Danaüs and his fifty maiden daughters flee Egypt after Danaüs’s brother, Aegyptus, decides that his fifty sons should take their cousins to wife. The fugitives finally reach the shores of Argos, the land of their illustrious ancestress Io, a mortal loved by Zeus. Holding olive branches wrapped in wool before an Argive altar, the maidens seek Zeus’s protection of their purity. Their supplications to the father of the gods include the wish that the sons of Aegyptus might meet disaster at sea between Egypt and Argos. In fear of being forced to marry Aegyptus’s sons, the maidens also invoke the wretched Procne, who was given in marriage to the perfidious Tereus and took the life of her child, Itylus, out of hatred for her husband. They repeat their supplication to Zeus to protect them from forced love, and they invoke Artemis, the goddess of chastity, to be favorable to them. They declare that they will end their lives themselves before submitting to the sons of Aegyptus. They go on to invoke not only Zeus but also Apollo, who himself was once an exile. They pray to Poseidon, god of the sea, and to Hermes, the messenger of the gods. Danaüs recalls that the gods are merciless to those who indulge in lustful pleasures.
Danaüs, observing that someone approaches, cautions his daughters to stay near the altar and to conduct themselves with modesty. A man, followed by servants and warriors, enters the sacred area. Seeing that the maidens wear Eastern clothing and that suppliant wands were placed on the altar, he asks whence Danaüs and the young women come. Questioned in turn, he discloses that he is Pelasgus, the king of Argos. One of the maidens then tells him that they are of Argive stock, descendants of Io, the Argive woman who gave birth to a son by Zeus. Pelasgus interrupts to remark that the maidens appear to be North Africans and to resemble the Amazons rather than the Grecians.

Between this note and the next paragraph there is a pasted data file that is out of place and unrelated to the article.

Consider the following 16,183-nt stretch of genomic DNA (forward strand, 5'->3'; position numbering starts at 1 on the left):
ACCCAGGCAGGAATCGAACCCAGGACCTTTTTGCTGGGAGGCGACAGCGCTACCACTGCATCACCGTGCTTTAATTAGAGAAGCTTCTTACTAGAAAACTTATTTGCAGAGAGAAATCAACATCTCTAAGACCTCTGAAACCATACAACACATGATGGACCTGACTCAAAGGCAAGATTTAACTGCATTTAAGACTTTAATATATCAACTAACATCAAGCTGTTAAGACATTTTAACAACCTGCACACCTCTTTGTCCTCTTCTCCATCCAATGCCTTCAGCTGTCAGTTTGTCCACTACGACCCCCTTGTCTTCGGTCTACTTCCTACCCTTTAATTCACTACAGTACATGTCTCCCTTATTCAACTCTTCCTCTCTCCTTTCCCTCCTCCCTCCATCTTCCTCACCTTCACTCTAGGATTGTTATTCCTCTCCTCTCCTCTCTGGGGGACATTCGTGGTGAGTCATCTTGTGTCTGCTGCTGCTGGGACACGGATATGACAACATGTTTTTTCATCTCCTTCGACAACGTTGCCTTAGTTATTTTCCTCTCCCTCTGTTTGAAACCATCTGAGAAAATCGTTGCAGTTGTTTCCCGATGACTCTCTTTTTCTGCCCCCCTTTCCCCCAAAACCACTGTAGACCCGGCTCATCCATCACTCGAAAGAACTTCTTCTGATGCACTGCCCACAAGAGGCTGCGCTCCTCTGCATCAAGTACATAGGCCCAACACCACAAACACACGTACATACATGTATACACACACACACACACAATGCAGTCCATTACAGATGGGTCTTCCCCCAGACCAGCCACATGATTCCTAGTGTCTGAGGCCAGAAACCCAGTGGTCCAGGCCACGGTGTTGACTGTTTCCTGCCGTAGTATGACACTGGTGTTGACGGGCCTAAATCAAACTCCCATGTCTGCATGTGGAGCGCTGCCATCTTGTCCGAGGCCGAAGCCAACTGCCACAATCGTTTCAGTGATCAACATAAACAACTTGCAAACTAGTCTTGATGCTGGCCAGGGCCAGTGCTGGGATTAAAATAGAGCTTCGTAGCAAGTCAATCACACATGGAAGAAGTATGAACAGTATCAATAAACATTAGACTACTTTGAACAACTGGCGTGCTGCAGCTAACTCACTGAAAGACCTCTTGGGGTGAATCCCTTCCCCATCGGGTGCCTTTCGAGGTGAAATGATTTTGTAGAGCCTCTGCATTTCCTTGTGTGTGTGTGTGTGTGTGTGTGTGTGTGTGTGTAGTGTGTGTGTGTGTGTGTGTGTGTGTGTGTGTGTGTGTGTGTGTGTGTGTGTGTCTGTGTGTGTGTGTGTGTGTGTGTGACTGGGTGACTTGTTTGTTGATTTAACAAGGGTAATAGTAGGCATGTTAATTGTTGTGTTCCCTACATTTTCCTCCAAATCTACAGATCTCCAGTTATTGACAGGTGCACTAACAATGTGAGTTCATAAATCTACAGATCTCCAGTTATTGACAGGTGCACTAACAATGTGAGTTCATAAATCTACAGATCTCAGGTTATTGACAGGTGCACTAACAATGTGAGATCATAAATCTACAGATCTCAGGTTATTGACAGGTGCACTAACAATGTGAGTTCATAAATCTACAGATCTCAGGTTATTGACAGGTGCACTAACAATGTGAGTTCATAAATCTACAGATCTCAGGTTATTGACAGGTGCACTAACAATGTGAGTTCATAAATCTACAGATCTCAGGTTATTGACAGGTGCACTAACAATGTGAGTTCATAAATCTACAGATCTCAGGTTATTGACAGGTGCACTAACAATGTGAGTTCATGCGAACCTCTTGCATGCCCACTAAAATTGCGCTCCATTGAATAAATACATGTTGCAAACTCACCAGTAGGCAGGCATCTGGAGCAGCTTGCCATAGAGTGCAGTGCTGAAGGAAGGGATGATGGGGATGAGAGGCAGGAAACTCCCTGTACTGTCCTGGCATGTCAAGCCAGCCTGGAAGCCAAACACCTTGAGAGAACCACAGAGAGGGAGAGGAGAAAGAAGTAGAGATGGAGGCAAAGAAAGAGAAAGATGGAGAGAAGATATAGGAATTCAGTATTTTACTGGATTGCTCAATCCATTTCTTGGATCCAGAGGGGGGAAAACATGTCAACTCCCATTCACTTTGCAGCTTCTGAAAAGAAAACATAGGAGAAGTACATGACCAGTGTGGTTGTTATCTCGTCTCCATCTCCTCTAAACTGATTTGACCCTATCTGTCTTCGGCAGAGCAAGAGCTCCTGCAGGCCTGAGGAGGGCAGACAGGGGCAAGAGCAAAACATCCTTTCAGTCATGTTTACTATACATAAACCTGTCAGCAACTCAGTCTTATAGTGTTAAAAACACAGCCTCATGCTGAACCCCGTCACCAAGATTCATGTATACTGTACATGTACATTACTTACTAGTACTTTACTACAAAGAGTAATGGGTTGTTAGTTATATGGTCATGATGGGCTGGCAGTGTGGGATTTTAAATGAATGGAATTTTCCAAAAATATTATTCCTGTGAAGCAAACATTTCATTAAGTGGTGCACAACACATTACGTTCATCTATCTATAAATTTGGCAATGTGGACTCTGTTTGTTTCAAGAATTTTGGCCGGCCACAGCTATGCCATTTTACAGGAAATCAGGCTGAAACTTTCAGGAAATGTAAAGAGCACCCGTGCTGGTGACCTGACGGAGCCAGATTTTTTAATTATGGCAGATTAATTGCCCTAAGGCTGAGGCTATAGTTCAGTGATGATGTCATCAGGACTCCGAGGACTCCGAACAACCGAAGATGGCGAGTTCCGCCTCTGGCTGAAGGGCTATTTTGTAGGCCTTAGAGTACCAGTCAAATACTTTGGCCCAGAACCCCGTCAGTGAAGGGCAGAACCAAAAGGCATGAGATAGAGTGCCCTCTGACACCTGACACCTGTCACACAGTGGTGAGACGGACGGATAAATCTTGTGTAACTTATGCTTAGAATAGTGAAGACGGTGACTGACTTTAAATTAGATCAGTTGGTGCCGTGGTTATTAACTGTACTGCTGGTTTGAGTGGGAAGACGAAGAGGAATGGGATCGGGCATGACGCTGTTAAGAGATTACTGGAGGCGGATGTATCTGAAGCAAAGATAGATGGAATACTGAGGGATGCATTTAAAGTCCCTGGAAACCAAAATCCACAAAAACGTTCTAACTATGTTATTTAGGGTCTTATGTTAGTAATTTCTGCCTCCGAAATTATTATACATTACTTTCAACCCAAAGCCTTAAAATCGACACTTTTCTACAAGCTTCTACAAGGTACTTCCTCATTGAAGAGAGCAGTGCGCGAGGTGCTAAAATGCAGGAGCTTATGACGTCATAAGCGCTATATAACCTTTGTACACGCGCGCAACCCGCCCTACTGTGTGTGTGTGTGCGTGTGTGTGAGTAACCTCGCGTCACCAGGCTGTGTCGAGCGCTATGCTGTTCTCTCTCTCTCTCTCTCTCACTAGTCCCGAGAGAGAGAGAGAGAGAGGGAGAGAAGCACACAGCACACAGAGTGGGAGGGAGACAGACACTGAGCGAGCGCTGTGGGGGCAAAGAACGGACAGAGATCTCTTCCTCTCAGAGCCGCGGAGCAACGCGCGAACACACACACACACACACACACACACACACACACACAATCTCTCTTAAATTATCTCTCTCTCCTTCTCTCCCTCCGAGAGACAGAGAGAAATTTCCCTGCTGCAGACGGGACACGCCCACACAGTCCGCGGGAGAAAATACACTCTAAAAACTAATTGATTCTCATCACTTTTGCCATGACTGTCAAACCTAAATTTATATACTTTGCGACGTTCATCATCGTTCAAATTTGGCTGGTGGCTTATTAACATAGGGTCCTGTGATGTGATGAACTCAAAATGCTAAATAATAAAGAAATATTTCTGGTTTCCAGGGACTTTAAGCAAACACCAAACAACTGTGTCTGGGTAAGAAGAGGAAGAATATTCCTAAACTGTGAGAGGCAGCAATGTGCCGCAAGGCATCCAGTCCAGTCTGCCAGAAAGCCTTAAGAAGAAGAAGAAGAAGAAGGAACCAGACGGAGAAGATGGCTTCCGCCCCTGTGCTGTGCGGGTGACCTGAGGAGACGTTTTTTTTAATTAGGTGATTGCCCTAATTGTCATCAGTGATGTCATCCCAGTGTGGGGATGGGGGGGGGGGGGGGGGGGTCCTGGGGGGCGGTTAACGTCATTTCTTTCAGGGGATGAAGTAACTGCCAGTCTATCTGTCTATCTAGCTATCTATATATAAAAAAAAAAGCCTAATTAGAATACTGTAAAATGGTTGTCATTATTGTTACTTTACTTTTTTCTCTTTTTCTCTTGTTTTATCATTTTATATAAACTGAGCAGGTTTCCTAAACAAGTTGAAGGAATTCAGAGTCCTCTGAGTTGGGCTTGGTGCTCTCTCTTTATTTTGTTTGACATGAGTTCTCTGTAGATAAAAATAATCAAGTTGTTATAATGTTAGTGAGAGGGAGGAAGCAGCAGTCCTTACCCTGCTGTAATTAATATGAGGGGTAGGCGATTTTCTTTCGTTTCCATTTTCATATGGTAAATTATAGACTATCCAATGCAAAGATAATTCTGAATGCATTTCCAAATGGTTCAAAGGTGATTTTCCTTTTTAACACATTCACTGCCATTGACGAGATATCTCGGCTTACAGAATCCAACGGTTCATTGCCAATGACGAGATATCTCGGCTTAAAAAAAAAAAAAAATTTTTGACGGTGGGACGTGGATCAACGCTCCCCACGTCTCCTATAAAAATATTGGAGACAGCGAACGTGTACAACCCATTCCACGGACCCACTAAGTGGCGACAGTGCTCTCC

The maiden resumes her tale, recounting that when Hera, the wife of Zeus, saw that Zeus loved the mortal Io, she transformed Io into a heifer and placed her under the guard of Argus, the many-eyed god. Hera also created a gadfly to sting Io into a miserable, wandering existence on earth. Io’s wanderings took her to Memphis, Egypt, where by mystical union with Zeus—the touch of his hand—she gave birth to a son. She named him Epaphus, from the nature of his birth. Epaphus had a daughter, Libya, after whom a great stretch of North Africa was named. Libya had a son, Belus, who fathered two sons, Danaüs—the father of fifty daughters, whom the king beholds before his very eyes—and Aegyptus, the father of fifty sons.
Pelasgus, satisfied that they are of Argive stock, asks why they left Egypt. The maiden explains that they fled because they were threatened with forced marriage to their cousins; it is not so much that they hate their cousins as that they want their husbands to love them. Pelasgus, observing that in the most advantageous marriages there is no aspect of love, is not sure he...
(The entire section is 1230 words.)